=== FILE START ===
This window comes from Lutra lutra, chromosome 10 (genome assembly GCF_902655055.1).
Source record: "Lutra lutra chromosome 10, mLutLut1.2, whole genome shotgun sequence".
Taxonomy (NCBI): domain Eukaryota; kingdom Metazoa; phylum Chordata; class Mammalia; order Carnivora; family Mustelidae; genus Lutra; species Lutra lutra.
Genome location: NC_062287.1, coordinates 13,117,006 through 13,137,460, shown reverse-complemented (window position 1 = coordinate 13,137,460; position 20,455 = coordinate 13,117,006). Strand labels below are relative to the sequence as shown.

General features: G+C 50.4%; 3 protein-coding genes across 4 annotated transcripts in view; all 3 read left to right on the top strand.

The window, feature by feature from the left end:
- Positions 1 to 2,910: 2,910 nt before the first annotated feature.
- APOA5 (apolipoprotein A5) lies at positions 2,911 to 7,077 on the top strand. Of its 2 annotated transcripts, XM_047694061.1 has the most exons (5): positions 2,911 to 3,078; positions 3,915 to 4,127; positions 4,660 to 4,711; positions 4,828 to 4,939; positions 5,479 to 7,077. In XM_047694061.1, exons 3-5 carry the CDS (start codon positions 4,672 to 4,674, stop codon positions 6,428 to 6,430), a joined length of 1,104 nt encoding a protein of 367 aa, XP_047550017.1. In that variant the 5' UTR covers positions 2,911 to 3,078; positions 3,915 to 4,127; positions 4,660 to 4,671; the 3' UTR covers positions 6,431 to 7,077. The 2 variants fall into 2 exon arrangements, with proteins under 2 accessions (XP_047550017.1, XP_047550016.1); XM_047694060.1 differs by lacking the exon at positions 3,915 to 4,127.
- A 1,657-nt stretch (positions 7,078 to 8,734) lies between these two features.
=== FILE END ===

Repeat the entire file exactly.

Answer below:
This window comes from Lutra lutra, chromosome 10 (genome assembly GCF_902655055.1).
Source record: "Lutra lutra chromosome 10, mLutLut1.2, whole genome shotgun sequence".
Taxonomy (NCBI): domain Eukaryota; kingdom Metazoa; phylum Chordata; class Mammalia; order Carnivora; family Mustelidae; genus Lutra; species Lutra lutra.
Genome location: NC_062287.1, coordinates 13,117,006 through 13,137,460, shown reverse-complemented (window position 1 = coordinate 13,137,460; position 20,455 = coordinate 13,117,006). Strand labels below are relative to the sequence as shown.

General features: G+C 50.4%; 3 protein-coding genes across 4 annotated transcripts in view; all 3 read left to right on the top strand.

The window, feature by feature from the left end:
- Positions 1 to 2,910: 2,910 nt before the first annotated feature.
- APOA5 (apolipoprotein A5) lies at positions 2,911 to 7,077 on the top strand. Of its 2 annotated transcripts, XM_047694061.1 has the most exons (5): positions 2,911 to 3,078; positions 3,915 to 4,127; positions 4,660 to 4,711; positions 4,828 to 4,939; positions 5,479 to 7,077. In XM_047694061.1, exons 3-5 carry the CDS (start codon positions 4,672 to 4,674, stop codon positions 6,428 to 6,430), a joined length of 1,104 nt encoding a protein of 367 aa, XP_047550017.1. In that variant the 5' UTR covers positions 2,911 to 3,078; positions 3,915 to 4,127; positions 4,660 to 4,671; the 3' UTR covers positions 6,431 to 7,077. The 2 variants fall into 2 exon arrangements, with proteins under 2 accessions (XP_047550017.1, XP_047550016.1); XM_047694060.1 differs by lacking the exon at positions 3,915 to 4,127.
- A 1,657-nt stretch (positions 7,078 to 8,734) lies between these two features.